At what point do we know a child is missing?

THE decision to issue a missing child alert to the media is not one made lightly.

Several steps are taken by care givers and Child Safety officers immediately after the alert is noted.

According to the State Government's Protocol for Joint Agency Response to missing children, a caregiver and the child's care officer must take "immediate steps" to locate them.

It is often triggered by a call from the school if the child fails to turn up in the morning.

A report can be made to police at any point where a form is completed and a file number generated on the police QPRIME system.

That follows the case from the first report to the child being located.

A risk assessment is done to determine if an amber alert is to be issued - a statewide initiative which indicates the child is in immediate danger.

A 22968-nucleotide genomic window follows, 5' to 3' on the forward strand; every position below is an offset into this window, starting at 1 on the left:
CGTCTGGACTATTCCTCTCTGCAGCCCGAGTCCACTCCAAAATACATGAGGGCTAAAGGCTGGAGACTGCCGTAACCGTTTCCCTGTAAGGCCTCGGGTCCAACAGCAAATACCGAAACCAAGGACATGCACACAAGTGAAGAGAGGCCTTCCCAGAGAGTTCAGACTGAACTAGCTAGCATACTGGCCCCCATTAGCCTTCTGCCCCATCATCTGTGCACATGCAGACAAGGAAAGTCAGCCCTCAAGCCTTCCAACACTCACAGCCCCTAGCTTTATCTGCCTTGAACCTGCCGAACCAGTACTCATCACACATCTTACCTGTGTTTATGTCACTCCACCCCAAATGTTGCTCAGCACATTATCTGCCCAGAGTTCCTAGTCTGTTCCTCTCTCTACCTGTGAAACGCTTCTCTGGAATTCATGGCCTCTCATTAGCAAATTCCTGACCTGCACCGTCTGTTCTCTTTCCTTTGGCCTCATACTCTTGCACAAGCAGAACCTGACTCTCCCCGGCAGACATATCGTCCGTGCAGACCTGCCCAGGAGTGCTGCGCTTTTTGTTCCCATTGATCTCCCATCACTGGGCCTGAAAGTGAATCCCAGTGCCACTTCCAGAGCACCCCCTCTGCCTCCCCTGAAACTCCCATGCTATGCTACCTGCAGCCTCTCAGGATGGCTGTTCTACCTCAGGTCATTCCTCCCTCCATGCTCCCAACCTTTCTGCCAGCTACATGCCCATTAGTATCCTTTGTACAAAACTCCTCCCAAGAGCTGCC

It is then broadcast to media at regular intervals.

But when the child is not considered in immediate danger, other courses are available to locate the child.

"In some circumstances, children absent themselves from where they should be for a short period and then return," the policy reads.

"They may be testing boundaries, or have become side-tracked on their way home.

"In most instances the child's whereabouts are known or can be readily confirmed.

"It is important the child's direct carer initiates action that a reasonable parent would take, to quickly establish the child's location and their safe return."

The decision to issue a media alert is made by police in close consultation with the Department of Child Safety which "will lead the development of a media strategy".

A child's identifying information is removed when located.

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